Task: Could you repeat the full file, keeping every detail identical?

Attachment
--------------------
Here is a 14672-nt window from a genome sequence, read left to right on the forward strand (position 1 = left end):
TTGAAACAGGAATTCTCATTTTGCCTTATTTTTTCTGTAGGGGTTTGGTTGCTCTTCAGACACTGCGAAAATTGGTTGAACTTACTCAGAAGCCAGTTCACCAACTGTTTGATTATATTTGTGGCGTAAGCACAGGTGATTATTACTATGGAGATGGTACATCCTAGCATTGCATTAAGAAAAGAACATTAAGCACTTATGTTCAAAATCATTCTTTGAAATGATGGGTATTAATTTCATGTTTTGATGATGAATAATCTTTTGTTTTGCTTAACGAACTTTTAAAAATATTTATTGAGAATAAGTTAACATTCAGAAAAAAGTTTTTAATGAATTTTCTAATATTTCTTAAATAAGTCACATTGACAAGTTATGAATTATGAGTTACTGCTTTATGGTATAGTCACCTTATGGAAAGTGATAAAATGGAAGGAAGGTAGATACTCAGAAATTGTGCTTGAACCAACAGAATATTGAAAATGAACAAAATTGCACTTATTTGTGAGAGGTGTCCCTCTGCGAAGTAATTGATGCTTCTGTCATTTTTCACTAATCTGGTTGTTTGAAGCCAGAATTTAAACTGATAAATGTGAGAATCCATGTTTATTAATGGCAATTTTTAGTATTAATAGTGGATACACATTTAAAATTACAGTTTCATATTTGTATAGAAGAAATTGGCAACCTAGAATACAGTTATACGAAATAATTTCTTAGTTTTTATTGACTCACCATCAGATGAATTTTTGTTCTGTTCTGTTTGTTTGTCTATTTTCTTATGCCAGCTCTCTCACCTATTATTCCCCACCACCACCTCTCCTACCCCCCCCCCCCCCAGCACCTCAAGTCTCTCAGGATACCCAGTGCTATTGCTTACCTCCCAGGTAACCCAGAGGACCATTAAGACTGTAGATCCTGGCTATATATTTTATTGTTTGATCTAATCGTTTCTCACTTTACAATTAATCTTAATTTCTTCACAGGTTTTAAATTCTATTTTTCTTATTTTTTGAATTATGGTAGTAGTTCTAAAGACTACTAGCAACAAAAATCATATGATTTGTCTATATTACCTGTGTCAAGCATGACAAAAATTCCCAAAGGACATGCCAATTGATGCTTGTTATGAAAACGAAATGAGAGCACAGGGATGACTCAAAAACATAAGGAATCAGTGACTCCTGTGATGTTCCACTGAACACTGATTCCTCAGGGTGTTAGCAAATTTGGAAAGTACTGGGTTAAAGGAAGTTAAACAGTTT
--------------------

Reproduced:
Here is a 14672-nt window from a genome sequence, read left to right on the forward strand (position 1 = left end):
TTGAAACAGGAATTCTCATTTTGCCTTATTTTTTCTGTAGGGGTTTGGTTGCTCTTCAGACACTGCGAAAATTGGTTGAACTTACTCAGAAGCCAGTTCACCAACTGTTTGATTATATTTGTGGCGTAAGCACAGGTGATTATTACTATGGAGATGGTACATCCTAGCATTGCATTAAGAAAAGAACATTAAGCACTTATGTTCAAAATCATTCTTTGAAATGATGGGTATTAATTTCATGTTTTGATGATGAATAATCTTTTGTTTTGCTTAACGAACTTTTAAAAATATTTATTGAGAATAAGTTAACATTCAGAAAAAAGTTTTTAATGAATTTTCTAATATTTCTTAAATAAGTCACATTGACAAGTTATGAATTATGAGTTACTGCTTTATGGTATAGTCACCTTATGGAAAGTGATAAAATGGAAGGAAGGTAGATACTCAGAAATTGTGCTTGAACCAACAGAATATTGAAAATGAACAAAATTGCACTTATTTGTGAGAGGTGTCCCTCTGCGAAGTAATTGATGCTTCTGTCATTTTTCACTAATCTGGTTGTTTGAAGCCAGAATTTAAACTGATAAATGTGAGAATCCATGTTTATTAATGGCAATTTTTAGTATTAATAGTGGATACACATTTAAAATTACAGTTTCATATTTGTATAGAAGAAATTGGCAACCTAGAATACAGTTATACGAAATAATTTCTTAGTTTTTATTGACTCACCATCAGATGAATTTTTGTTCTGTTCTGTTTGTTTGTCTATTTTCTTATGCCAGCTCTCTCACCTATTATTCCCCACCACCACCTCTCCTACCCCCCCCCCCCCCAGCACCTCAAGTCTCTCAGGATACCCAGTGCTATTGCTTACCTCCCAGGTAACCCAGAGGACCATTAAGACTGTAGATCCTGGCTATATATTTTATTGTTTGATCTAATCGTTTCTCACTTTACAATTAATCTTAATTTCTTCACAGGTTTTAAATTCTATTTTTCTTATTTTTTGAATTATGGTAGTAGTTCTAAAGACTACTAGCAACAAAAATCATATGATTTGTCTATATTACCTGTGTCAAGCATGACAAAAATTCCCAAAGGACATGCCAATTGATGCTTGTTATGAAAACGAAATGAGAGCACAGGGATGACTCAAAAACATAAGGAATCAGTGACTCCTGTGATGTTCCACTGAACACTGATTCCTCAGGGTGTTAGCAAATTTGGAAAGTACTGGGTTAAAGGAAGTTAAACAGTTT